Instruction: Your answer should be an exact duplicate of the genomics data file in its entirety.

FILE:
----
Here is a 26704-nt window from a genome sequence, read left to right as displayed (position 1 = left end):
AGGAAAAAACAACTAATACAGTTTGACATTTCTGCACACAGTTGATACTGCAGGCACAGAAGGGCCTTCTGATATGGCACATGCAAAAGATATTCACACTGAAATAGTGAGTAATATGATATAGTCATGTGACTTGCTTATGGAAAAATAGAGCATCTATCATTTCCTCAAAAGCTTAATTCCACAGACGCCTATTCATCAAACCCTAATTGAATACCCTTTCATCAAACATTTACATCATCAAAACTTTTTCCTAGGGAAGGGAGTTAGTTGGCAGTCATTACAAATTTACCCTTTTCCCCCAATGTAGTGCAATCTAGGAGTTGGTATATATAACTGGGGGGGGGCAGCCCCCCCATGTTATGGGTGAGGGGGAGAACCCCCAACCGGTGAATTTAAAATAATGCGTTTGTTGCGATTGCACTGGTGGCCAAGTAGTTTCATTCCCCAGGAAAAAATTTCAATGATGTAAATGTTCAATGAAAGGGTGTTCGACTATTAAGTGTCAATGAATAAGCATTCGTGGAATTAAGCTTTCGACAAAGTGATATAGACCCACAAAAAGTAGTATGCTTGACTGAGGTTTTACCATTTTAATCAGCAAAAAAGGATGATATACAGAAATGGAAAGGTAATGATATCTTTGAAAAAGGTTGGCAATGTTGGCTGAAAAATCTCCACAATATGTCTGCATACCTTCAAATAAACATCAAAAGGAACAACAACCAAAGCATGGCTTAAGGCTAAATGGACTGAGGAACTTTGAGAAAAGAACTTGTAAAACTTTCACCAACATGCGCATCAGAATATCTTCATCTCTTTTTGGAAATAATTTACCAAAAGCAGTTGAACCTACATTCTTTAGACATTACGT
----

Here is a 26704-nt window from a genome sequence, read left to right as displayed (position 1 = left end):
AGGAAAAAACAACTAATACAGTTTGACATTTCTGCACACAGTTGATACTGCAGGCACAGAAGGGCCTTCTGATATGGCACATGCAAAAGATATTCACACTGAAATAGTGAGTAATATGATATAGTCATGTGACTTGCTTATGGAAAAATAGAGCATCTATCATTTCCTCAAAAGCTTAATTCCACAGACGCCTATTCATCAAACCCTAATTGAATACCCTTTCATCAAACATTTACATCATCAAAACTTTTTCCTAGGGAAGGGAGTTAGTTGGCAGTCATTACAAATTTACCCTTTTCCCCCAATGTAGTGCAATCTAGGAGTTGGTATATATAACTGGGGGGGGGCAGCCCCCCCATGTTATGGGTGAGGGGGAGAACCCCCAACCGGTGAATTTAAAATAATGCGTTTGTTGCGATTGCACTGGTGGCCAAGTAGTTTCATTCCCCAGGAAAAAATTTCAATGATGTAAATGTTCAATGAAAGGGTGTTCGACTATTAAGTGTCAATGAATAAGCATTCGTGGAATTAAGCTTTCGACAAAGTGATATAGACCCACAAAAAGTAGTATGCTTGACTGAGGTTTTACCATTTTAATCAGCAAAAAAGGATGATATACAGAAATGGAAAGGTAATGATATCTTTGAAAAAGGTTGGCAATGTTGGCTGAAAAATCTCCACAATATGTCTGCATACCTTCAAATAAACATCAAAAGGAACAACAACCAAAGCATGGCTTAAGGCTAAATGGACTGAGGAACTTTGAGAAAAGAACTTGTAAAACTTTCACCAACATGCGCATCAGAATATCTTCATCTCTTTTTGGAAATAATTTACCAAAAGCAGTTGAACCTACATTCTTTAGACATTACGT